Vertically scaling using this pricing model is not viable for even the largest enterprises, and, honestly, there is a better and less expensive option. Furthermore, even assuming you could afford to vertically scale, there is still a hard limit to how far you can scale.
For example, the largest M5 Series EC2 instance you can get is 384gb memory and 96 CPUs. If you need any more than that you either 1) find a higher level, more expensive system that can give you more, or 2) you cannot scale beyond that. Eventually though you will hit an upper limit that you cannot scale past. In fact, assuming you could scale memory and CPU infinitely, you would still have network throughput to take into account.
Obviously, after slamming vertical scaling, I should probably present a solution to the computational and monetary barriers I just dumped on you, right?
Welcome “horizontal scaling” to save the day and fix all of our problems. Yes and no. Horizontal scaling is the idea that, rather than buying bigger and bigger systems to increase computational power, you add smaller systems that communicate with each other. This is pretty much stealing straight from the single-core / multi-core solution of adding more cores.
Using the AWS pricing data4 let’s compare an m5a.large and an m5dn.24xlarge EC2 Instance.
|8gb memory||384gb memory|
|2 CPU**||96 CPU**|
Let’s say, for example, that you want access to the same amount of memory and CPUs as a m5dn.24xlarge, but you don’t need to use a single system.
To achieve the same performance (with some caveats), you would need 48 m5a.large systems to get the full 384gb memory and 96 CPUs that the m5dn.24xlarge has.
However, if you calculate the price of 48 m5a.large systems the cost is only 2.592/hr or $22,705.92/year. So, scaling out by buying multiple m5a.large systems will save you ~37% of the cost of a single m5dn.24xlarge system.
Ok, that’s great and all, but what’s the catch?
Well, most likely if your application is currently something that can only be vertically scaled, then horizontal scaling doesn’t immediately help you. That would likely require a new design and architecture that is built to handle horizontal scaling. This is not an insurmountable task, although it likely feels that way. Many organizations have made the shift to a horizontally scaling architecture, but it does take proper design and planning to make the move worth it.
Also, there are some caveats to horizontal scaling. Because you’re decreasing your system size and moving to multiple coordinated systems, you are going to be increasing network IO, which has added expense. There is also increased complexity in managing horizontally scaled architectures. So, the numbers are not truly comparable on a one-to-one basis, and the memory and CPU numbers are not directly translatable either since each system will have an OS and other applications running on the system. Despite these stipulations, though, at a base level horizontal scaling is still much more affordable than vertical scaling.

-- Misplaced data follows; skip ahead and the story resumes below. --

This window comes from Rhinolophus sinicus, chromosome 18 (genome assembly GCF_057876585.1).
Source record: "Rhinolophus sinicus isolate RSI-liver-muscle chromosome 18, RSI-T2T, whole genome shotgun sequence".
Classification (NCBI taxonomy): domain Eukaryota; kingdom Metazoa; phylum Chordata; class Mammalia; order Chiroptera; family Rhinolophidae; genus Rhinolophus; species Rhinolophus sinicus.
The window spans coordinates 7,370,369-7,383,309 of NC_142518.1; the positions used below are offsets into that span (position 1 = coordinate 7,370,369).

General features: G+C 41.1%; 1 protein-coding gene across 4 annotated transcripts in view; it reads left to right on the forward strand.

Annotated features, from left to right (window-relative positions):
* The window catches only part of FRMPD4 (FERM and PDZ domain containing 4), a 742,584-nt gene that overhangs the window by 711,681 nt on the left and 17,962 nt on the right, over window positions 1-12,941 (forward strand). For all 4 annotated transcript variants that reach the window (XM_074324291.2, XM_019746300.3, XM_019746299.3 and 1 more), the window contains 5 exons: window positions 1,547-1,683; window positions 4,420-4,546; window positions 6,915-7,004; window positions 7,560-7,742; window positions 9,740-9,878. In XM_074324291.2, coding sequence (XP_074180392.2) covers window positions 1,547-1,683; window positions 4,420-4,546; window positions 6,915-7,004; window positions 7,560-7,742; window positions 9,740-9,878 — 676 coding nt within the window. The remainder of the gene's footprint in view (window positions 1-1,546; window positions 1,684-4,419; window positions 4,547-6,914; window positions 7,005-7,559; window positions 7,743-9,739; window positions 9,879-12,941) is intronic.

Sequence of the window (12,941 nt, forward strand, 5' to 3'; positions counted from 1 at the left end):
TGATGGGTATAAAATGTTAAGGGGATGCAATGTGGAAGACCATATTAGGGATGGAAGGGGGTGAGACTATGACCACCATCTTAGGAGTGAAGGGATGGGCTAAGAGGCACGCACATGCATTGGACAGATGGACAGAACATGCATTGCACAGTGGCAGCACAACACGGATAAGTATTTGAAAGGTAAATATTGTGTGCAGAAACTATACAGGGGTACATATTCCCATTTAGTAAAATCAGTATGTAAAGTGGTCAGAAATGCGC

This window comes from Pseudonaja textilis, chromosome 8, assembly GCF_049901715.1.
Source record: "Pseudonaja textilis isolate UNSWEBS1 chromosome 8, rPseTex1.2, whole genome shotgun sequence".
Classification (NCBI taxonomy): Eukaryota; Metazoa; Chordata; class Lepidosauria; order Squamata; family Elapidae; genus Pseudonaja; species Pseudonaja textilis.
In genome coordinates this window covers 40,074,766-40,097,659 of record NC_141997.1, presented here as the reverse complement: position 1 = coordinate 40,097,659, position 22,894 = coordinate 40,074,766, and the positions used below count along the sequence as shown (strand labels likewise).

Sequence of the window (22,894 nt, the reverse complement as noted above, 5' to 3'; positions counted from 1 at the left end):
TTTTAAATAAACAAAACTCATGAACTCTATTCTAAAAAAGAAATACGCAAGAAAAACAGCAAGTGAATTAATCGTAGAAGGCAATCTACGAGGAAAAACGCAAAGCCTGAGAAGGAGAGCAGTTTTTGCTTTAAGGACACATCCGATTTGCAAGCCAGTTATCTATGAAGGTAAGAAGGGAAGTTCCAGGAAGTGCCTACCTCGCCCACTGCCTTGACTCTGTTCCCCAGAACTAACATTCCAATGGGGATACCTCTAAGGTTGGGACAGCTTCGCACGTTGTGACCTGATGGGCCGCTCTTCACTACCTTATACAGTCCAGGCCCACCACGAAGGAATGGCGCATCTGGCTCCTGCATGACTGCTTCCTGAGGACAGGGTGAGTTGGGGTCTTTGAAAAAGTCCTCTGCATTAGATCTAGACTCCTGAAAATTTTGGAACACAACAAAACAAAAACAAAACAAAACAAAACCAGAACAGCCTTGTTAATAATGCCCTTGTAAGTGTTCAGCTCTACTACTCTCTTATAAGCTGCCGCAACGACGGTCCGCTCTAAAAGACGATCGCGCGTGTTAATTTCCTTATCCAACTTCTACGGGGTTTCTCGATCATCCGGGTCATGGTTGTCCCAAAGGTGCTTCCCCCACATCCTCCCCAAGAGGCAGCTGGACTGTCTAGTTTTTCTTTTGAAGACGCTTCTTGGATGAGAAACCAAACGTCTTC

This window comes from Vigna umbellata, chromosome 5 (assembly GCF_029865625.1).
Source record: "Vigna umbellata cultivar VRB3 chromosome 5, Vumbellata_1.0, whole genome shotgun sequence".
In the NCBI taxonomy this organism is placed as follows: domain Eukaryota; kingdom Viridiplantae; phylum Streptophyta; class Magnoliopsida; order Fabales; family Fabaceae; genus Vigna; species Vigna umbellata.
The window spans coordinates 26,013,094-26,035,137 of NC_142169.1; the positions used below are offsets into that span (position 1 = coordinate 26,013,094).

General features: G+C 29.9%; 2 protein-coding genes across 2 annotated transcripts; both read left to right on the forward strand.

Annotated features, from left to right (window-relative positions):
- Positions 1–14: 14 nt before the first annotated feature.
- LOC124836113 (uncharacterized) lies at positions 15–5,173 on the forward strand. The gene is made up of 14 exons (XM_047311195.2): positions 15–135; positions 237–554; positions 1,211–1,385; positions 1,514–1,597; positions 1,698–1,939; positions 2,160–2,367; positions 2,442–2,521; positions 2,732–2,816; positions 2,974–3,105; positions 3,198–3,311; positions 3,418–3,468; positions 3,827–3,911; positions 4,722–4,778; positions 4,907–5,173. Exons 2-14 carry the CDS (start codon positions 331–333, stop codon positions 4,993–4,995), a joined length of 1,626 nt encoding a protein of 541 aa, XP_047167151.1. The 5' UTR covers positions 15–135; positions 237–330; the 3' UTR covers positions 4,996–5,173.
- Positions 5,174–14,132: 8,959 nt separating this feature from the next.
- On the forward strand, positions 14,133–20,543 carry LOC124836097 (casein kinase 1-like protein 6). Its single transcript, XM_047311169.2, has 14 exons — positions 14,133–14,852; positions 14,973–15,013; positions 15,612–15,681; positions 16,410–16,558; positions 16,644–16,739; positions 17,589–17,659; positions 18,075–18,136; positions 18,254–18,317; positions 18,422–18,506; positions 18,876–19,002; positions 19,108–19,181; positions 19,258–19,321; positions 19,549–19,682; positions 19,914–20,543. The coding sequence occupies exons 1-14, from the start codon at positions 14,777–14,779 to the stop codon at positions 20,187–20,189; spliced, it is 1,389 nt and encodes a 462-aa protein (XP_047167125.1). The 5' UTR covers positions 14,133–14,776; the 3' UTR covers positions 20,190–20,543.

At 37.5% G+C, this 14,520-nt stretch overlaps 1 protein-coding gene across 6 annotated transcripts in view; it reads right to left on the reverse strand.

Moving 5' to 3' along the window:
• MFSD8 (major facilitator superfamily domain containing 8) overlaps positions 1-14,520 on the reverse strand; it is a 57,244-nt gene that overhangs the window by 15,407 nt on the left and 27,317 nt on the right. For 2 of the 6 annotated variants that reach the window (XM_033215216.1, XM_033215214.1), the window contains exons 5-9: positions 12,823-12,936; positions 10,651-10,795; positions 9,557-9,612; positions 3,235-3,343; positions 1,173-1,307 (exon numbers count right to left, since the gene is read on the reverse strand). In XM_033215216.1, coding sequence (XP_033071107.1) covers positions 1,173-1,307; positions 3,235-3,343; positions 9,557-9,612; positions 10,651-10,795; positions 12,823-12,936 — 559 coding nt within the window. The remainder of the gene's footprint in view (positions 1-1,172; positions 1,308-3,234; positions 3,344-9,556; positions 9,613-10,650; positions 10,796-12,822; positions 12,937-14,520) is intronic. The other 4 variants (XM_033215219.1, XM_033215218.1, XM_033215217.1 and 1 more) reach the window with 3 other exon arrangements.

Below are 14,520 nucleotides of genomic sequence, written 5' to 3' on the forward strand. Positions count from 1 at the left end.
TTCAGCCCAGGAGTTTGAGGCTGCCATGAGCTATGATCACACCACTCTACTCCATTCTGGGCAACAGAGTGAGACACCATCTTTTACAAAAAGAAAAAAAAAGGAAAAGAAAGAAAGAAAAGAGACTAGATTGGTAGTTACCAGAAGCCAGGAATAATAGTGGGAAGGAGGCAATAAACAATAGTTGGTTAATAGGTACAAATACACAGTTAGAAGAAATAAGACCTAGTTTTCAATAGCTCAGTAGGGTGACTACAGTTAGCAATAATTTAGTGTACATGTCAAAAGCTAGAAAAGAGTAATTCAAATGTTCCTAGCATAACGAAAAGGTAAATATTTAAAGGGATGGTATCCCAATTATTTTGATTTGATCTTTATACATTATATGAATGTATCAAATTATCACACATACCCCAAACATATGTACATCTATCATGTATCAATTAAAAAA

So, we have discussed why horizontal scaling is beneficial to my scaling problem, but how do I do it?
There are a number of different ways to deal with moving from a vertically scaling application to a horizontally scaling application, but each of them fall into the “discerning engineer” category. Your best bet is to take the current architecture of your software and evaluate different areas of it to see where you can take advantage of a horizontal model. Start small, and make incremental improvements.
For the last several years there has been a massive push for microservices. Before that, it was service oriented architecture. And before that, it was monolithic applications.
There always seems to be a cool new technology that becomes popular and ends up having excessive implementations. Personally, I believe microservices falls into this category. Designing architecture is about understanding the requirements and limitations of a system and building solutions around them. Not everything should be a microservice and, for that matter, not everything should be a monolith. A good design acknowledges that there is no universal, all-inclusive approach to creating a software solution.
My next posts are going to dive into monolithic / microservice architectures and different ways to scale both.